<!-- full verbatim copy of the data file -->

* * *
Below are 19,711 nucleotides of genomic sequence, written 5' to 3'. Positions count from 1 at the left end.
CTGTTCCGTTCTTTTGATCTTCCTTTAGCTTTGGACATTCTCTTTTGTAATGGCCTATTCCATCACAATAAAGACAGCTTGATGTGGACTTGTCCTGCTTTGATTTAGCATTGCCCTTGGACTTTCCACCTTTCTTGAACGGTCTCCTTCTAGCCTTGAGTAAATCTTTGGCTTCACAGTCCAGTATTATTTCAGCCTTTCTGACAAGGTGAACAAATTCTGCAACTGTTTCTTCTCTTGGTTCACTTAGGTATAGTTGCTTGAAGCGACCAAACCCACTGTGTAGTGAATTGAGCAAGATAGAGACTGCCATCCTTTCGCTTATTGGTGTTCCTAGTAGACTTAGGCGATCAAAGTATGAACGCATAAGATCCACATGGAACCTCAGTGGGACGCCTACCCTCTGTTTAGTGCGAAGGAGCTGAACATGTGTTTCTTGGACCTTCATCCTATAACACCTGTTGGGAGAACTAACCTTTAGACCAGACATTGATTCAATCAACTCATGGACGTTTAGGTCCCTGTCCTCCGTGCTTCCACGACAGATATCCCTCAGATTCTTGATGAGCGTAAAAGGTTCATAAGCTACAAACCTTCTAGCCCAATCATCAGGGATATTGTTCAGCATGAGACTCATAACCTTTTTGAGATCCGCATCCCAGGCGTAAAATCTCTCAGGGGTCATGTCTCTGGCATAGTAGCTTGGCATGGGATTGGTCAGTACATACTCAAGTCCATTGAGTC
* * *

Below are 19,711 nucleotides of genomic sequence, written 5' to 3'. Positions count from 1 at the left end.
CTGTTCCGTTCTTTTGATCTTCCTTTAGCTTTGGACATTCTCTTTTGTAATGGCCTATTCCATCACAATAAAGACAGCTTGATGTGGACTTGTCCTGCTTTGATTTAGCATTGCCCTTGGACTTTCCACCTTTCTTGAACGGTCTCCTTCTAGCCTTGAGTAAATCTTTGGCTTCACAGTCCAGTATTATTTCAGCCTTTCTGACAAGGTGAACAAATTCTGCAACTGTTTCTTCTCTTGGTTCACTTAGGTATAGTTGCTTGAAGCGACCAAACCCACTGTGTAGTGAATTGAGCAAGATAGAGACTGCCATCCTTTCGCTTATTGGTGTTCCTAGTAGACTTAGGCGATCAAAGTATGAACGCATAAGATCCACATGGAACCTCAGTGGGACGCCTACCCTCTGTTTAGTGCGAAGGAGCTGAACATGTGTTTCTTGGACCTTCATCCTATAACACCTGTTGGGAGAACTAACCTTTAGACCAGACATTGATTCAATCAACTCATGGACGTTTAGGTCCCTGTCCTCCGTGCTTCCACGACAGATATCCCTCAGATTCTTGATGAGCGTAAAAGGTTCATAAGCTACAAACCTTCTAGCCCAATCATCAGGGATATTGTTCAGCATGAGACTCATAACCTTTTTGAGATCCGCATCCCAGGCGTAAAATCTCTCAGGGGTCATGTCTCTGGCATAGTAGCTTGGCATGGGATTGGTCAGTACATACTCAAGTCCATTGAGTC